TABO: (Weeping.) Don't do that to your Tabo.

TOTA: (Threatens him with her fist.) I told you to come here Tabo. You're not my Tabo; you're just an old man who's married to an old woman. All that about your being my Tabo and my being your Tota ended a very long time ago. Don't you ever look at yourself? Go on, look at yourself, take the mirror and look at yourself. That's why you hate anyone that's young.

TABO: (Goes towards Tota's bed.) You do too Tota, you do too.

TOTA: (She takes one of his hands and puts the scissors in the other.) Hate? Me? Don't make me laugh. Young people fascinate me. Anyway, I never look back. What's past is past. The only thing that interests me now is the present. (She runs her hands over her body. She laughs grotesquely, grabs Tabo by the arm and pulls him close to her face.) Look. (As she talks she touches her face.) Look, wrinkles here and more wrinkles over there, crow's feet here and bags there, craters and pits everywhere. (She laughs again.) As for these (She touches her breasts.) They droop to my stomach, and my hands, look at my hands! Riddled with arthritis (Pause) you’re worse than me though. All my defects and top of that your prostate... At least I don't wet myself, but you're a sprinkler, old man, a sprinkler... and the smell... (She spits.) And yet despite all that you’re still dreaming of the Fountain of Eternal Youth. (She roars with laughter, pause, she points with her index finger to the figures, takes one and gives it to Tabo.) Cut off its head.

TABO: You are relentless. (He cuts the head off the figure.)

TOTA: And now die again, come on, quick, die, we haven't got much time. (Tabo goes to his bed and takes up his previous position. Tota goes to Tabo's bed.) Tabo, Tabo...

TABO: (He sits up, aims at Tota with his index finger.) Bang!

TOTA: Dead I am.

TABO: (To the audience.)

My wife is dead and I am free

I'll drink because I'm glad

When I came home without a cent

Her cries would drive me mad.

She was a heartless libertine

A robot made of steel

Never in any season

Did she know that love was real

All she had was witchcraft,

Her bottle of bile, her moans

Her infernal retinue of alarms

Her rattle of crickets and bones

Here I am alone and free!

I can get drunk and more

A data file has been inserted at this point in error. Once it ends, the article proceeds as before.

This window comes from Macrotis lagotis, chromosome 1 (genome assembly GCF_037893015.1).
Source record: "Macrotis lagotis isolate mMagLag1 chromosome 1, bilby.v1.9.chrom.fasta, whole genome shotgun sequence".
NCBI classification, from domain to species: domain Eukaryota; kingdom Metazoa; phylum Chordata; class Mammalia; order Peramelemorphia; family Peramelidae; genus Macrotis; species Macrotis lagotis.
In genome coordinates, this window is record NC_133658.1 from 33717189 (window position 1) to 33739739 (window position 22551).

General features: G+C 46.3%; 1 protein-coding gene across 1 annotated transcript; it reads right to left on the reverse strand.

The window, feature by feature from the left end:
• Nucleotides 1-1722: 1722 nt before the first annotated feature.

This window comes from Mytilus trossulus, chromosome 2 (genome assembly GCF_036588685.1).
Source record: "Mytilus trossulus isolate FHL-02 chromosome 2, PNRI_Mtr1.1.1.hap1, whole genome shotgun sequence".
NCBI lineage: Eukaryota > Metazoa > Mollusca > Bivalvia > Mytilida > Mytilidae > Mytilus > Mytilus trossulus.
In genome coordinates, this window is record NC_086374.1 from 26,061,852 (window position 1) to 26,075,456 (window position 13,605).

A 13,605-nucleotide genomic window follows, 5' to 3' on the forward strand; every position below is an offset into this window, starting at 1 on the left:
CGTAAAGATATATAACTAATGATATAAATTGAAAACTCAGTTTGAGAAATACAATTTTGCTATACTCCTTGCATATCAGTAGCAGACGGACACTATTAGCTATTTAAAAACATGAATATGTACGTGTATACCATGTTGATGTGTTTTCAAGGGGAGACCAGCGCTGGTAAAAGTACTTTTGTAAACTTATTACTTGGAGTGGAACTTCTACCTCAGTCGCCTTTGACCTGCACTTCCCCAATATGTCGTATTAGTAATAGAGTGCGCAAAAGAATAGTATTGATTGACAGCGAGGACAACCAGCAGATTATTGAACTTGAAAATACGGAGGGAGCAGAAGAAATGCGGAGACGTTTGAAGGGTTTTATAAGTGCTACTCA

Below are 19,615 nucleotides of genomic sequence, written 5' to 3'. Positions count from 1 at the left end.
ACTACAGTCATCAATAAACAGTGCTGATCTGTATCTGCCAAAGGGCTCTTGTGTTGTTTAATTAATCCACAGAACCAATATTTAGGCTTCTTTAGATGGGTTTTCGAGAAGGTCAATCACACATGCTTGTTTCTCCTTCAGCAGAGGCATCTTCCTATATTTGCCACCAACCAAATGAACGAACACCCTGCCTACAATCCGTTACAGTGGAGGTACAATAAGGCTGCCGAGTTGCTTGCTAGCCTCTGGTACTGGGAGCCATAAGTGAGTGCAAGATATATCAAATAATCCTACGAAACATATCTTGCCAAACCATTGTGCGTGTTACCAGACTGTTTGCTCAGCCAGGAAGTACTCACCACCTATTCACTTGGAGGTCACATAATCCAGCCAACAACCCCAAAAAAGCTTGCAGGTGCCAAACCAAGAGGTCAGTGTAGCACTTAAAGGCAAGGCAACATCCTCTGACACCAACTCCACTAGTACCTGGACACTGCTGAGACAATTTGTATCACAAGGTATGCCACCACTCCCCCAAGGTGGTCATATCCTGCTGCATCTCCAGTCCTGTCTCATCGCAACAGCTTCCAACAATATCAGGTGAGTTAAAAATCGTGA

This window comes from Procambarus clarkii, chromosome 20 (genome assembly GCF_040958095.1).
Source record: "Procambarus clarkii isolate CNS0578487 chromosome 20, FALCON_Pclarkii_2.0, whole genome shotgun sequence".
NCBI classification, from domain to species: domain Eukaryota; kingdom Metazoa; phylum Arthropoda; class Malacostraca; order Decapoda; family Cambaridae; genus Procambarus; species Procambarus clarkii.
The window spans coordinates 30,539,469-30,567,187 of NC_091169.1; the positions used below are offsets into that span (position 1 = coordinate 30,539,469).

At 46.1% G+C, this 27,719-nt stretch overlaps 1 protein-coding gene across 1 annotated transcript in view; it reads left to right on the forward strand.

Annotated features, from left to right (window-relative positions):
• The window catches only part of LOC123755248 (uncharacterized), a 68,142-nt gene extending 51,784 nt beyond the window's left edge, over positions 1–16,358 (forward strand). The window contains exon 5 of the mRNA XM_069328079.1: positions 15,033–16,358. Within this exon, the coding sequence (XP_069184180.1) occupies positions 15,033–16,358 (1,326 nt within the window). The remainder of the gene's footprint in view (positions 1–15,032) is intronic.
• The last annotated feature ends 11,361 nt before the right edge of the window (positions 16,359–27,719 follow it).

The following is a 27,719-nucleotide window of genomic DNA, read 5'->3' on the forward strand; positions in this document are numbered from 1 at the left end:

until night comes then without fear

I'll lie down on the floor.

(He lies down next to Tota.)

TOTA: (Opens her eyes, sits up.) Did you lie down yet?

TABO: Yes, libertine. (He opens his eyes.)

TOTA: All right you old scarecrow, now we're dead.

TABO: That's right Tota we're dead. (Tilting his head towards Tota's side) It's like you say; I'm not scared.

TOTA: Not even of the mirror?

TABO: No Tota, I'm neither old nor young, I'm a dead man now (Pause.) And where can Tabo and Tota have got to?

TOTA: (Stretches her arm out and points to the back of the stage.) Look at them, look at them! They're scared.

TABO: (Throws his body forward.) Yes they're scared really scared. Now it's their turn to be afraid.

TOTA: That's right, they spend their lives scaring us, and now...

TABO: Now they're in our hands. Now they'll have to pay. (Walks towards the back of the stage) Just look at them, look at them... (Shouting) Tabo, Tabo here I am!

TOTA: (Follows Tabo, shouting.) Tota, Tota here I am!

TABO: (Advances further.) Your time has come Tabo. Didn't you marry me off to Tota? Well now it's time to pay. (He acts as though catching someone.) I've got you now Tabo (He repeats the action.) Gently now, gently; no Tabo, don't scream. (He acts as though covering his mouth.) It's useless. The police can't enter this house. I'm the chief of all the police in the world. (Pause) You say you didn't make me? That you would have liked me to marry Tota but that if I had married Lily it would have been all the same to you? I don't believe you Tabo, not even if you swear it on the court of heaven itself. No Tabo, I'm not going to pardon you your life. You made me marry Tota who is the most disgusting woman in the whole land. Isn't that true Tota? You are the most disgusting woman in the whole land?

TOTA: Yes, I like to hear you say that, I like it very much, and you are also the most disgusting man in the whole land. (Pause) Tota, are you listening to me? You married me off to disgusting Tabo when I was in love with Tony, but you didn't take that into account. Tota you're a witch, that's what you are, an egotistical witch but now its time to pay. You say you did it for my own good? No Tota, you did it to give yourself class. What a gem you are Tota! You took advantage of my fear: she's frightened, she won't make a fuss, she'll be happy with her lot: she'll be disgraced but what the hell as long as I can give myself class. Where's your class now Tota? I'm the one with class now and you're in my hands missy, now you're the one that's scared and I'm the one that's scaring you; the final fear, Tota. Are you listening? The final fear.

TABO: No Tabo, there's no priest here to hear your confession. You say you're going to meet your maker without confessing your sins? What bad luck, Tabo, what bad luck. It wouldn't change anything though; God himself would condemn you. What? You want to repent? Go on then, but your repentance won’t save you.

TOTA: Tota also wants a confessor in order to repent her sins and Tabo another; both of them are being very reasonable now, asking forgiveness and saying that they'll be good in the future.

TABO: Good in the grave... which is all that is left to them.

TOTA: (Laughing.) The grave, the grave! You're a genius, an absolute genius. In the future Tabo and Tota will be very good in the grave.

(As both actors speak they zigzag across the stage until they reach the proscenium; they should give the impression of being drunk; they stretch out their hands as though throwing the corpses of Tabo and Tota into the orchestra pit; to the audience, in unison.)

TOTA: We're not afraid now.

TABO: (Turns to Tota.) Poor things, they died thinking that we thought they were guilty!

TOTA: It’s true Tabo, it's like you said. Fear helps you to lie. (Pause; she shakes her head and lets each arm fall.) What liars we are! What a pair of liars!

TABO: (Repeats the gesture.) What a pair of liars!


The above sample taken from the translation Two Old People in a Panic by Kate Eaton is licensed under a Creative Commons License.

Entry written by Gwendolen Mackeith. Last updated on 18 June 2012.